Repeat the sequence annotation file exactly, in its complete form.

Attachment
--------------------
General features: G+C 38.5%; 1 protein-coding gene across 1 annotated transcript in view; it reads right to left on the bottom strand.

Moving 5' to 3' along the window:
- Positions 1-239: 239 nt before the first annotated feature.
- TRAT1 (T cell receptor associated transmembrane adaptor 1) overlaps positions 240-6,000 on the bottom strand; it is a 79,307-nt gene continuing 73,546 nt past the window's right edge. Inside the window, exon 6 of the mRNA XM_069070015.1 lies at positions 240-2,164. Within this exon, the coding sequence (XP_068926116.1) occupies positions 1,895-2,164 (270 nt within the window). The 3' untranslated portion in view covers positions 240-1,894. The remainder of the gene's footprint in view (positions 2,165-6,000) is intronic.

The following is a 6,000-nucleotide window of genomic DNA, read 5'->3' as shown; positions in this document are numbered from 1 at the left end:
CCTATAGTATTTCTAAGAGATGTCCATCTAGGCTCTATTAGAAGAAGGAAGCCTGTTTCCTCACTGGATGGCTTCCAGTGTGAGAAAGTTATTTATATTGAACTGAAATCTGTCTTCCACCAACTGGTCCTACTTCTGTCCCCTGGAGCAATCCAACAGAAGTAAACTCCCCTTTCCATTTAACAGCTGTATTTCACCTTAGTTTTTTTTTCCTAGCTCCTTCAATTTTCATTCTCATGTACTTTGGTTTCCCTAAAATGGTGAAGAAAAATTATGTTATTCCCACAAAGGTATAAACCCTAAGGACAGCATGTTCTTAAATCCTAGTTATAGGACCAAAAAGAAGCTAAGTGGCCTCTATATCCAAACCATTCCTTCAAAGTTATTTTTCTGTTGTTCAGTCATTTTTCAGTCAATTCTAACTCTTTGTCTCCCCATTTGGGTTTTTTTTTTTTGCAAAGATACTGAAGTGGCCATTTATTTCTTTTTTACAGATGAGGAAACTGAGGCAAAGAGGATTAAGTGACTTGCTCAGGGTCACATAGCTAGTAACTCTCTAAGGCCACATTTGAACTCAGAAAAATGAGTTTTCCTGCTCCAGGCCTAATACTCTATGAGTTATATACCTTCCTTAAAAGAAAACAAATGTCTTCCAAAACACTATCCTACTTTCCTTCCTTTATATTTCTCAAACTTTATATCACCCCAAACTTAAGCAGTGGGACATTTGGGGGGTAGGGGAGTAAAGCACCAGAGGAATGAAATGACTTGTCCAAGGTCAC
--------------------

General features: G+C 38.5%; 1 protein-coding gene across 1 annotated transcript in view; it reads right to left on the bottom strand.

Moving 5' to 3' along the window:
- Positions 1-239: 239 nt before the first annotated feature.
- TRAT1 (T cell receptor associated transmembrane adaptor 1) overlaps positions 240-6,000 on the bottom strand; it is a 79,307-nt gene continuing 73,546 nt past the window's right edge. Inside the window, exon 6 of the mRNA XM_069070015.1 lies at positions 240-2,164. Within this exon, the coding sequence (XP_068926116.1) occupies positions 1,895-2,164 (270 nt within the window). The 3' untranslated portion in view covers positions 240-1,894. The remainder of the gene's footprint in view (positions 2,165-6,000) is intronic.

The following is a 6,000-nucleotide window of genomic DNA, read 5'->3' as shown; positions in this document are numbered from 1 at the left end:
CCTATAGTATTTCTAAGAGATGTCCATCTAGGCTCTATTAGAAGAAGGAAGCCTGTTTCCTCACTGGATGGCTTCCAGTGTGAGAAAGTTATTTATATTGAACTGAAATCTGTCTTCCACCAACTGGTCCTACTTCTGTCCCCTGGAGCAATCCAACAGAAGTAAACTCCCCTTTCCATTTAACAGCTGTATTTCACCTTAGTTTTTTTTTCCTAGCTCCTTCAATTTTCATTCTCATGTACTTTGGTTTCCCTAAAATGGTGAAGAAAAATTATGTTATTCCCACAAAGGTATAAACCCTAAGGACAGCATGTTCTTAAATCCTAGTTATAGGACCAAAAAGAAGCTAAGTGGCCTCTATATCCAAACCATTCCTTCAAAGTTATTTTTCTGTTGTTCAGTCATTTTTCAGTCAATTCTAACTCTTTGTCTCCCCATTTGGGTTTTTTTTTTTTGCAAAGATACTGAAGTGGCCATTTATTTCTTTTTTACAGATGAGGAAACTGAGGCAAAGAGGATTAAGTGACTTGCTCAGGGTCACATAGCTAGTAACTCTCTAAGGCCACATTTGAACTCAGAAAAATGAGTTTTCCTGCTCCAGGCCTAATACTCTATGAGTTATATACCTTCCTTAAAAGAAAACAAATGTCTTCCAAAACACTATCCTACTTTCCTTCCTTTATATTTCTCAAACTTTATATCACCCCAAACTTAAGCAGTGGGACATTTGGGGGGTAGGGGAGTAAAGCACCAGAGGAATGAAATGACTTGTCCAAGGTCAC